Navigating New Product Breakouts: The Purging Phenomenon
by Emily Linehan on October 26, 2023
You've just started a new skincare routine or introduced a new product, only to wake up a few days later to an unexpected breakout. Understandably, it might feel disheartening. You may be thinking, “Isn’t this new product supposed to help my skin?” But before you toss that product into the trash, let's talk about a phenomenon known as skin purging. As an esthetician, I've guided countless clients through this process, and I’m here to demystify it for you.
What is Skin Purging?
In simplest terms, skin purging is a reaction that can occur when you introduce your skin to certain types of new ingredients, particularly those that accelerate the skin's natural cell turnover rate. It's essentially a 'fast-forward' button for breakouts that were already on their way.
When the cell turnover rate is boosted, the skin begins to shed dead skin cells faster than usual. This means that clogged pores (or microcomedones) lurking beneath the skin can manifest as breakouts more quickly than usual, whereas, under normal circumstances, they could take up to ninety days to surface.
While the sudden onset of breakouts can be alarming, in reality, these blemishes were already in the making, they have just been revealed sooner due to the product's efficacy.
While it may seem counterintuitive, many ingredients that excel at treating breakouts can also result in a purging phase. As we just discussed, these active ingredients promote rapid cell turnover. Some of these commonly include:
- Exfoliating Acids: Great for shedding dead skin cells, but can sometimes lead to purging. All acids can potentially provoke a purging phase, but salicylic acid is one of the main culprits since it is oil-soluble. This means that it is able to penetrate the skin's lipid barrier to directly dissolve the keratin plugs and bring everything clogging the pore to the skin's surface.
- Retinol and Retinoids: These Vitamin A derivatives rejuvenate from within, potentially causing surface breakouts initially. While retinoids (often prescription-based, like tretinoin) are harsher on the skin, even over-the-counter retinol can occasionally lead to purging.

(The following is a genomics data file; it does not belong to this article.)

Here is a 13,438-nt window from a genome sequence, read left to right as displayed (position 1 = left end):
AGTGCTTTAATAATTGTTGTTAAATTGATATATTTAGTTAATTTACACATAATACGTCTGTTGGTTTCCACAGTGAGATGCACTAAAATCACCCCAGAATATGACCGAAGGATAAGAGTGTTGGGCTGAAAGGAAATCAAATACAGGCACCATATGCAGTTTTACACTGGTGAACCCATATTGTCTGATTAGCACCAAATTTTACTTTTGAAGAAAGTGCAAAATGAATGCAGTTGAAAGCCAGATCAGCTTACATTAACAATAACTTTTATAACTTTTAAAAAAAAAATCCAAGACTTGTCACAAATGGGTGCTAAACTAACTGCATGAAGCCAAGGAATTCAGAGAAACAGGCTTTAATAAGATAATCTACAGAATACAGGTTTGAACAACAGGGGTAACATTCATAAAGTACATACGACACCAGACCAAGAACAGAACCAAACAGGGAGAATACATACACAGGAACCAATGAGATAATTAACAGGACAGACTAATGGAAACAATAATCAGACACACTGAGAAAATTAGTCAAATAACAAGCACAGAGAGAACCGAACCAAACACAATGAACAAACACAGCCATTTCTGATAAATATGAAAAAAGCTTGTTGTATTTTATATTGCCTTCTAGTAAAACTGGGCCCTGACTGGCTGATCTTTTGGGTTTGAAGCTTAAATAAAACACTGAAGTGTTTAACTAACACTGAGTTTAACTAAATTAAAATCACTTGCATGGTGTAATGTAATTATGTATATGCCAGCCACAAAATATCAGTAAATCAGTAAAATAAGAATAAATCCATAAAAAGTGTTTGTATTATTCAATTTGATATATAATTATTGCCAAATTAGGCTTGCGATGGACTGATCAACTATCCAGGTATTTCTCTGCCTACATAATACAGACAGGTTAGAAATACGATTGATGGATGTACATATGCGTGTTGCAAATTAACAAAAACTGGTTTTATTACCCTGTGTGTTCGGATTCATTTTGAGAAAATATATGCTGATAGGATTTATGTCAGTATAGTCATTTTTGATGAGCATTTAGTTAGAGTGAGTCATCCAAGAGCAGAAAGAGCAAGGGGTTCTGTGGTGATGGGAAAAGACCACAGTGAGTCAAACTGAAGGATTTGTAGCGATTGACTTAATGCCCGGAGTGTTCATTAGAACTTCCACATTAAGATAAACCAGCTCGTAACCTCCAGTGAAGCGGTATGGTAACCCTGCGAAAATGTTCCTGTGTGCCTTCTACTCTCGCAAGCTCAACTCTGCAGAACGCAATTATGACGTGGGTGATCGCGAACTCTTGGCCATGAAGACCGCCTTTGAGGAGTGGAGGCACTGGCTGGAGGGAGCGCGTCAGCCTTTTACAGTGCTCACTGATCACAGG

- Benzoyl Peroxide: This is the queen of acne fighters. It suffocates acne bacteria, reduces inflammation, and prevents clogged pores, but it might lead to initial breakouts as it gets to work.
Since everyone’s skin is different, everyone will experience purging in a different way, and some may not even experience it at all. But while the purging phase can be normal, you never want to rush into a relationship with a new ingredient. Instead, you should slowly acclimate your skin to new active ingredients to avoid any additional unwanted side effects like excessive dryness, redness, or irritation.
Why is Skin Purging a Good Thing?
I know the word "purging" might sound a bit daunting, especially when we're talking about your skin, but trust me, it can be a real game-changer for your complexion. Imagine purging as a detox for your skin: it works by bringing deep-seated issues to the surface, allowing them to be addressed and cleared. And I promise, once your skin navigates through this transition phase, the results can be astounding. The product you've introduced—be it for clearer skin, reduced wrinkles, or that sought-after glow—will start showcasing its benefits.
Purging vs Breakouts
It's essential to understand the difference between skin purging and standard breakouts or allergic reactions. If you've recently added a product with active ingredients, like those we've discussed earlier, there's a good chance your skin is in the purging phase. While purging from active ingredients is normal, it’s important to note that some products may be formulated with pore-clogging ingredients as well. These could keep you in a constant cycle of breaking out… therefore, always ensure you use products that are 100% acne-safe, like Emme Diane products.
Another way to distinguish between purging and regular breakouts is by observing the location of pimples. If they're cropping up in their usual spots, it might just be your skin adjusting and purging. However, breakouts in unusual areas might indicate a reaction rather than purging. Also, while purging tends to show improvement over 2-6 weeks of consistent product use, a worsening or non-improving condition might point to a breakout.
Now if you notice symptoms like redness, itching, burning sensations, or rashes after using a product, your skin might be having a reaction. Sometimes you may even experience clusters of tiny bumps that may be mistaken as pimples but are actually dermatitis.
The Bottom Line
Although we live in an era of instant gratification, it’s important to look at skin purging as a temporary setback for long-term gain. If you suspect your skin is purging after introducing a new product, try to be patient and consistent with its use. However, always monitor your skin’s reaction and seek guidance if unsure. If you have concerns or need personalized advice, I’m here to help. Simply complete my online consultation, or, if you’re an existing client, check in with me.